This week’s America250 salute is Army Veteran Linda Bray.
While attending college at Western Carolina University in Cullowhee, North Carolina, Linda Bray learned that a friend was going into the military via the Reserve Officer Training Corps. Intrigued, Bray joined the program as well. She later said in an interview for the Women Veterans Historical Project that she went into the military “because I wanted to continue to better myself, and I didn’t want to get stuck in a rut or a daily routine.”
Bray graduated in 1982 with a bachelor’s degree in criminal justice and commissioned as a second lieutenant a year later. She then attended the Military Police Officer Basic Course at Fort McClellan, Alabama, because of her degree in criminal justice.
Following training, Bray’s first assignment was with the 556th Military Police Company in Siegelsbach, West Germany from November 1983 to November 1987. Bray recalled that, as one of the first female military police to go to Germany, her company did not easily accept her.
“Back then I think it was just so new to people, to men, that they were just at that point not knowing what to do. And a lot of people in that position, if they’re in a position of leadership and they’re put in a position of not knowing what to do, those two things don’t go hand-in-hand. So it was a learning process for everybody in the military, women and men.”
After returning to the U.S., Bray took on additional MP training at Fort McClellan in Alabama. She then worked as both a training and personnel officer at the Officer Candidate School (OCS). She served both roles at Fort Benning, Georgia. In 1988, she promoted to captain and became commanding officer of the 988th Military Police Company at Fort Benning.
In December 1989, Bray’s company deployed to Panama for Operation Just Cause. The overall goal was to restore the democratically elected government of former President Guillermo Endara and arrest dictator Manuel Noriega on drug trafficking charges. During the operation on Dec. 20, Bray became the first woman in U.S. military history to lead troops into combat.
“What the plan was, was we had the kennels [for guard dogs],” Bray explained, “and from the kennels you could actually go in, crash the gate [of Noriega’s Panamanian Defense Forces (PDF) headquarters], and attack it right into the front door, straight on.” Her company encountered and fought with troops from the PDF at the guard dog kennel. After a three-hour battle, Bray’s company successfully took the kennel and overrode the PDF’s grip on the area.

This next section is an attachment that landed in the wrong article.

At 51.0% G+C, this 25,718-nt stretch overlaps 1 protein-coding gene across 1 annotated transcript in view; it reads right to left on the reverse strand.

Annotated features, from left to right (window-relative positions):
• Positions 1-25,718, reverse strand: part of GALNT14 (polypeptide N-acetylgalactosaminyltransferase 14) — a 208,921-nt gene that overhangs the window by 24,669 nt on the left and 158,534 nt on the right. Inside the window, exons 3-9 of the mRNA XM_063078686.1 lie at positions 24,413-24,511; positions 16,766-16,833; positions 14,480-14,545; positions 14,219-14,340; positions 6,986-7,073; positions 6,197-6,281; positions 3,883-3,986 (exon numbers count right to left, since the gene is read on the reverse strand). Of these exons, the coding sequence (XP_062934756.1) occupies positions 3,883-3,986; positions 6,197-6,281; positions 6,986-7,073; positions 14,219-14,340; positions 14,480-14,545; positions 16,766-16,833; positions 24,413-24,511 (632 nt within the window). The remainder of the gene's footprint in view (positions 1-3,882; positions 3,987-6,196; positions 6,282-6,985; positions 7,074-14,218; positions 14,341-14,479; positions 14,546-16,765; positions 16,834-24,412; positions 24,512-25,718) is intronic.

Following her return from Panama, Bray received accolades from both her fellow soldiers and high officials.
“[The female soldiers] performed very well,” said one of the male platoon sergeants in Bray’s company in a 1990 Washington Post article. “Some of the females performed better than the men. I am proud of them.”
White House spokesman Martin Fitzwater spoke highly of Bray’s actions.
“It was an important military operation,” he said in a 1990 Daily Press article. “A woman led it and she did an outstanding job and the fact is that role has been anticipated from the first day she was given that assignment.”
However, despite Bray’s achievements, the military refused to change its laws to allow female personnel to further serve in combat. Bray medically discharged from the Army in April 1991 as a captain. She received an Army Commendation Medal with Valor for her service.
After leaving the Army, Bray worked as a recruiter for the Winston Personnel Group in Winston-Salem, North Carolina. In 2013, Defense Secretary Leon Panetta announced that most combat role jobs would now be open to female soldiers and Marines. Bray stated her excitement for the change in a January 2019 article.
“I’m so thrilled, excited. I think it’s absolutely wonderful that our nation’s military is taking steps to help women break the glass ceiling,” she said. “It’s nothing new now in the military for a woman to be right beside a man in operations.”
Thank you for your service!
VA is highlighting 250 Veterans leading up to July 4, 2026, which marks 250 years of independence. Learn more about the count down to 250 years of the American spirit at https://america250.org/.
Writer: Sarah Concepcion
Editors: Annabelle Colton, Brooke Wolfenbarger
Researcher: Timothy Georgetti
Graphic Designer: Kiki Kelley